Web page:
The final push came from my own impatience, my own tendency to get frustrated when everyone seems to know something needs to get done and no one is doing it.  Even as a little girl, I was known for saying, “I’ll do it myself!”  Founding Grief Beyond Belief was definitely an “I’ll do it myself!” moment.

Why does it trouble you when someone tries to counsel a nonreligious person with theologically loaded phrases?

I think that should be easy for religious people to understand why an atheist might be troubled by comfort based in religious beliefs. Simply imagine how it feels to be comforted by a religious belief you do not hold.  Is a Christian widow comforted by being reminded that her husband who died in combat is drinking with Valkyries in Valhalla?

As for, “I’m praying for you,” the religious may want to consider that to many who do not believe in the power of prayer, “I’m praying for you” sounds like “I am choosing to do nothing for you.”  It feels like the speaker is either avoiding offering practical help or avoiding the admission that there is nothing they can do to take away the pain of bereavement.

But to speak for myself in particular, any comfort based on the idea that I will someday be reunited with my son doesn’t just fail to comfort me, it hurts me.  The agonizing fact that my son is gone from me forever is being dismissed with a facile promise that I know cannot ever be fulfilled.  It is far more comforting to validate my pain than to brush it off with fantasies about cherub wings and heaven.

How can religious feminists better understand the need for secular forums for dealing with grief?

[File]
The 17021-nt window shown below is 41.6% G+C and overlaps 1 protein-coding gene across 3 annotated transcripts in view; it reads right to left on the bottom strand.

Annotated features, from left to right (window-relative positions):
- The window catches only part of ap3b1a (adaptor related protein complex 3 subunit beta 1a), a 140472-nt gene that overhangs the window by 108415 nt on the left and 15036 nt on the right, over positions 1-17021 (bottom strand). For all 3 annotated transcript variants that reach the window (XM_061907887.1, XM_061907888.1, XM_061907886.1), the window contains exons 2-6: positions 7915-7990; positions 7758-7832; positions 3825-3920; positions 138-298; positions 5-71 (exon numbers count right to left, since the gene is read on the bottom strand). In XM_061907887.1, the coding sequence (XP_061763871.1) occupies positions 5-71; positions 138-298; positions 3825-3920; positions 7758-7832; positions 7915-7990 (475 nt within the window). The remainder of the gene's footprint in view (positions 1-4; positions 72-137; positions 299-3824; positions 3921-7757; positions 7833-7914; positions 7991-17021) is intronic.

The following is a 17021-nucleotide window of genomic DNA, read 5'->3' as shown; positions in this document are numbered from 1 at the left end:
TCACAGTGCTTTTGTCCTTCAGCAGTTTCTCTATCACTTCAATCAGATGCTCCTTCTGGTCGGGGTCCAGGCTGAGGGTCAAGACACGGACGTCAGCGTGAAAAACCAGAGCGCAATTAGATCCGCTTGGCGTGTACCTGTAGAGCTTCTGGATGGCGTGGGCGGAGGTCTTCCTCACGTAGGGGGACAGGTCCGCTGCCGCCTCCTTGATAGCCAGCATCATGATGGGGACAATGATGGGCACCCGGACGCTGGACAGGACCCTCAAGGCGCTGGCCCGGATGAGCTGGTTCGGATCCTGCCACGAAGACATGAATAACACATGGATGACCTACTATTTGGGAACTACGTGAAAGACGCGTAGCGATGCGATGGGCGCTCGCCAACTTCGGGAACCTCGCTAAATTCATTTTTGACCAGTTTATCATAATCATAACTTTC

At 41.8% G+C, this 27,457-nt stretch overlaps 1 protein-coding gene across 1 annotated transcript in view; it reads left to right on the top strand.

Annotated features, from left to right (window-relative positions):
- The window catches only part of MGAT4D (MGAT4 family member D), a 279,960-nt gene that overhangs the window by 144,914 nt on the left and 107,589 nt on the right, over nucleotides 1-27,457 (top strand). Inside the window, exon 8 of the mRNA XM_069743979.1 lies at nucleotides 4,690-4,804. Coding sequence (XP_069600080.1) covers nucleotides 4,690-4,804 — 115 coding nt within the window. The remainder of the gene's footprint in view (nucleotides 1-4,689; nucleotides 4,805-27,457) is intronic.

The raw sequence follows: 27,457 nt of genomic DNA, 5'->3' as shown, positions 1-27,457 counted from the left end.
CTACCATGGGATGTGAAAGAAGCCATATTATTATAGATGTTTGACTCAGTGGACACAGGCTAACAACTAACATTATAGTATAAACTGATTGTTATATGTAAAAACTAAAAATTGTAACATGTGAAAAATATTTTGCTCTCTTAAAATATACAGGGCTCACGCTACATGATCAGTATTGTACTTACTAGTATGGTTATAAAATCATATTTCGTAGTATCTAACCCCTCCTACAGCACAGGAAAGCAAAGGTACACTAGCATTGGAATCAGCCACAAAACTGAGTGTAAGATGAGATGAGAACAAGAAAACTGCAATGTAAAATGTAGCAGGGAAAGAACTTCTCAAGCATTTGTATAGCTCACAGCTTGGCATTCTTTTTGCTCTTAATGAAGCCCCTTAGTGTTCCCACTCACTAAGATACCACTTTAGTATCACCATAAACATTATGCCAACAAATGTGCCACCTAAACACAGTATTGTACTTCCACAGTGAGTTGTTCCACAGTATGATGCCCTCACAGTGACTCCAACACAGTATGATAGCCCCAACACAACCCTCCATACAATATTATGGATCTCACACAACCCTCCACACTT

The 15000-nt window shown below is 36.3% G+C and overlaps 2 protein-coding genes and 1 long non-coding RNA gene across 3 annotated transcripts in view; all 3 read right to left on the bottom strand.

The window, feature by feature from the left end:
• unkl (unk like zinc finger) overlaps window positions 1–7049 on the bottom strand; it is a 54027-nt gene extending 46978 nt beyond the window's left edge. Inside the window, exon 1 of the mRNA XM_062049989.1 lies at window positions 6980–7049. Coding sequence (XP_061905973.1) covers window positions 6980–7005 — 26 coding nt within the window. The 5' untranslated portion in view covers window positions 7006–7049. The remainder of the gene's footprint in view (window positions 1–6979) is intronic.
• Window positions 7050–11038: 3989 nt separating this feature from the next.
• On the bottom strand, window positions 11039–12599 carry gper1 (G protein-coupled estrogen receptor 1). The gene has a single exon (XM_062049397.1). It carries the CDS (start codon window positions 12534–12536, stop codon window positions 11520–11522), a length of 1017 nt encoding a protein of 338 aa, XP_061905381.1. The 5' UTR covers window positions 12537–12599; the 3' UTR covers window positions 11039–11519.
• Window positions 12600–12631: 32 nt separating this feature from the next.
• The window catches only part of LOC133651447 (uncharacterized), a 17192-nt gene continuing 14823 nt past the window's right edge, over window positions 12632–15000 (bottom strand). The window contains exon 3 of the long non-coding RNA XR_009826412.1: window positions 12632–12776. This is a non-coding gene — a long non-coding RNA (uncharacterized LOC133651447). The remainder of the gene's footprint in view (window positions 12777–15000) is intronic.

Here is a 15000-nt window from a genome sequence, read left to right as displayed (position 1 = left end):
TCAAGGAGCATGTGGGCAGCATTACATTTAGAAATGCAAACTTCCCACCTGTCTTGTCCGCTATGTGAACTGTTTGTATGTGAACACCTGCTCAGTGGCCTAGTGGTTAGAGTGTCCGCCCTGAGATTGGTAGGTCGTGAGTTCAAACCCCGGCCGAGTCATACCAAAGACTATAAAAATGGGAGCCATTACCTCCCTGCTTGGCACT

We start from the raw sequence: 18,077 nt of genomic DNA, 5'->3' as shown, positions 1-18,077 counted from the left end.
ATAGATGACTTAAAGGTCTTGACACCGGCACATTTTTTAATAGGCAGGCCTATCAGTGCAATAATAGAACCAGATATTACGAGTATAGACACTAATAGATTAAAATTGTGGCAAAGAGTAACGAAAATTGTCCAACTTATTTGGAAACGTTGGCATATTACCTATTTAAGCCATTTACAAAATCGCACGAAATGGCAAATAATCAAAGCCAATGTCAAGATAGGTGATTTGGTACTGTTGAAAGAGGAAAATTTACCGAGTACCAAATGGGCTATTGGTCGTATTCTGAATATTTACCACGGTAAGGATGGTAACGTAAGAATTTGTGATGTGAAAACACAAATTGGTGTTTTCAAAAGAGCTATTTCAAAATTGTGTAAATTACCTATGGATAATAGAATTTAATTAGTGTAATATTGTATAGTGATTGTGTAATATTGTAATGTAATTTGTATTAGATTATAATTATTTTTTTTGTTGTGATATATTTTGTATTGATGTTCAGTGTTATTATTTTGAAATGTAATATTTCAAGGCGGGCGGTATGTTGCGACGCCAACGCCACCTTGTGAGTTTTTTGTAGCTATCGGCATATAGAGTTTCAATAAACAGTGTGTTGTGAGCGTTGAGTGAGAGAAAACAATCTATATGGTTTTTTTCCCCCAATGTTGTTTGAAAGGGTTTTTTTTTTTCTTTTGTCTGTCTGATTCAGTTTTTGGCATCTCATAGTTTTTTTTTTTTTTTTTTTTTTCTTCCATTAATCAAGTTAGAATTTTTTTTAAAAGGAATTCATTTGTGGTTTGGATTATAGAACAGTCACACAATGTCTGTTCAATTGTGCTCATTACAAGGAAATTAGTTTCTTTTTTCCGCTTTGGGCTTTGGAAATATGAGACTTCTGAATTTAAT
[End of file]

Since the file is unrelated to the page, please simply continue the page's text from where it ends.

I would think that feminists — especially feminists that have been involved in any sort of feminist activism, education or organizing — shouldn’t have any problem understanding why atheists and other freethinkers need a separate space to process the ideas and emotions of grief.  In particular, those who have been harmed by discrimination, harassment and ostracization due to their atheism need a space that feels safe in which to mourn, heal, and learn from each other how to move forward with grief in their lives.

Rebecca Hensler is the founder of secular grief support network Grief Beyond Belief.  She has a BA in Political Activism, an MS in Counseling, and works as a middle school counselor in San Francisco Unified School District.  Following the death of her infant son, Rebecca recognized a need for grief support services free of the constant references to Heaven, God, angels, spirits and signs that dominate mainstream grief support.  When she did not find the kind of community she needed among the myriad grief support sites on the internet, Rebecca created Grief  Beyond Belief, a Facebook-based network through which grieving nonbelievers gather to share their memories, experiences and emotions, including their anger and frustration with religious and spiritual “comfort.”  Two years later, the Grief Beyond Belief project continues to grow as Rebecca plans for its expansion both online and off.